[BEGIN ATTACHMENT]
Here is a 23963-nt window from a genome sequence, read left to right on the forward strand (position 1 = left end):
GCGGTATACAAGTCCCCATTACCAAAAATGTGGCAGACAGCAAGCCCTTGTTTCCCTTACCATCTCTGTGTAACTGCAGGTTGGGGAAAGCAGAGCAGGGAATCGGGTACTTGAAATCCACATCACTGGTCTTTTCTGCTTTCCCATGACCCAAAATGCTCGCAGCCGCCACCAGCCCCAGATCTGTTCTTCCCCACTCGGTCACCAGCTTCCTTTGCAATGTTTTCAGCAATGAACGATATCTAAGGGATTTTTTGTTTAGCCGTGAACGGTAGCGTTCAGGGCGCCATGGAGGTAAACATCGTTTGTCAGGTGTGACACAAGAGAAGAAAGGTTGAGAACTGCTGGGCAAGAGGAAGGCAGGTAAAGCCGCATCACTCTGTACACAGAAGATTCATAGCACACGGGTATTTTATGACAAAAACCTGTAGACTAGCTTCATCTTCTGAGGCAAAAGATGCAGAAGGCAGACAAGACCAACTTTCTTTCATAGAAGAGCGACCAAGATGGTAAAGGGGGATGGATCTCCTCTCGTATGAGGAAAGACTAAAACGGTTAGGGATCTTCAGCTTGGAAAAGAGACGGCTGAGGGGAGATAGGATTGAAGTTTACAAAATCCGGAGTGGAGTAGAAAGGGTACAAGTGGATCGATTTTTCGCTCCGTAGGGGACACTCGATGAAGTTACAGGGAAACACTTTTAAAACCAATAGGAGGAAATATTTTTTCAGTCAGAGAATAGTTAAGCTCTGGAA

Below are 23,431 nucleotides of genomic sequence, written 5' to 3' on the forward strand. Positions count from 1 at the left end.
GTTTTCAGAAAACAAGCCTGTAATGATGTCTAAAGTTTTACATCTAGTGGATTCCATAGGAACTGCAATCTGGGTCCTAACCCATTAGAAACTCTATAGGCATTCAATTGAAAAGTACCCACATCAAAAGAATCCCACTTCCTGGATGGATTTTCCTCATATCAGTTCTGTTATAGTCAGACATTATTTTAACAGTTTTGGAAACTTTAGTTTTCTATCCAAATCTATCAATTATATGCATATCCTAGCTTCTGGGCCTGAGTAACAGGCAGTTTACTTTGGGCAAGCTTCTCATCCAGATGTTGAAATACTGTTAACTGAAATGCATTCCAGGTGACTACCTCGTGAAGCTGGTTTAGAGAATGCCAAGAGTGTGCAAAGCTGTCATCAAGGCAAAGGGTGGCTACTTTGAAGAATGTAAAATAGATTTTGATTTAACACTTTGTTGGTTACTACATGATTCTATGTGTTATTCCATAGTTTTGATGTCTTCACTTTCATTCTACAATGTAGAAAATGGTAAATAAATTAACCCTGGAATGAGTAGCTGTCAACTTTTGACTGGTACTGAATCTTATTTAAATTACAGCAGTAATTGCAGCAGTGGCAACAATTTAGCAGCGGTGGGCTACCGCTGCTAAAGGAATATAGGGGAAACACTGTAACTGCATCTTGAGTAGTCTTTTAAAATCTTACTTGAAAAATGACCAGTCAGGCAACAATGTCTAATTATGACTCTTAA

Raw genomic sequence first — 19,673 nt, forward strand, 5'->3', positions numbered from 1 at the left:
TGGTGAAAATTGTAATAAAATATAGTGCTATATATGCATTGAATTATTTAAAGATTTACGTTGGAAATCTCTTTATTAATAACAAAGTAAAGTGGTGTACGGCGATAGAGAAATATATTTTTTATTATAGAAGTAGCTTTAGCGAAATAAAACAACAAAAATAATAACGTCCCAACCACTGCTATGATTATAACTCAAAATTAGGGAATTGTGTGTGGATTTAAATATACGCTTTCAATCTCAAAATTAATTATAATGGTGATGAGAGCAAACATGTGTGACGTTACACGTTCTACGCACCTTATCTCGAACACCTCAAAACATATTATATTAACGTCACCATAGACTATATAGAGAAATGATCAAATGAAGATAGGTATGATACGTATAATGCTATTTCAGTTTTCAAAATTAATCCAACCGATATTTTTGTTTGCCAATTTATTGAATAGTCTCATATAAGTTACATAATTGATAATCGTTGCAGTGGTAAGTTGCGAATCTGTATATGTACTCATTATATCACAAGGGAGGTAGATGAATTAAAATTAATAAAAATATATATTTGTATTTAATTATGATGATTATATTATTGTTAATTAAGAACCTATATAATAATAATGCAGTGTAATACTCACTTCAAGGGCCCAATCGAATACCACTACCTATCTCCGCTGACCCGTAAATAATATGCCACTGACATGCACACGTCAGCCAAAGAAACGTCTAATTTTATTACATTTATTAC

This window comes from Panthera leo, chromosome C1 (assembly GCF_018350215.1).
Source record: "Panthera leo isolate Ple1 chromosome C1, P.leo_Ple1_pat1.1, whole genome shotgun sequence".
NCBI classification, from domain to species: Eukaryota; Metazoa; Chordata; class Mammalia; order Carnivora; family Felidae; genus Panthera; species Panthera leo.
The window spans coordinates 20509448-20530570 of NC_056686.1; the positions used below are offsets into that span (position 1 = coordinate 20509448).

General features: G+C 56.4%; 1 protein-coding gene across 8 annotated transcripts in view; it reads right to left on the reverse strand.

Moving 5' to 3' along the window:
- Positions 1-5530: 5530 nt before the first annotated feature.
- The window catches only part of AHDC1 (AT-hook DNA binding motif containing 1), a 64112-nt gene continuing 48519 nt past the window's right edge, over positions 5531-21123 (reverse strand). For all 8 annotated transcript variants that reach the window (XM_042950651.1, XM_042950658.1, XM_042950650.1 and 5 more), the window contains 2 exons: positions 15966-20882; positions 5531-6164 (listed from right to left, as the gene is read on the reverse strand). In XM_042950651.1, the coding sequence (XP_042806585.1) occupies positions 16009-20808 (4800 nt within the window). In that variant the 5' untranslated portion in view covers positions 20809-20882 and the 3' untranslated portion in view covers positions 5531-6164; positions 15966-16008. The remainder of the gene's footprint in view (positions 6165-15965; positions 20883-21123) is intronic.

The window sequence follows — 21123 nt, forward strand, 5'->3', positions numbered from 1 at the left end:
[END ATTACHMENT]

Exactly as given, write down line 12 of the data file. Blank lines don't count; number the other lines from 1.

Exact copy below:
Moving 5' to 3' along the window: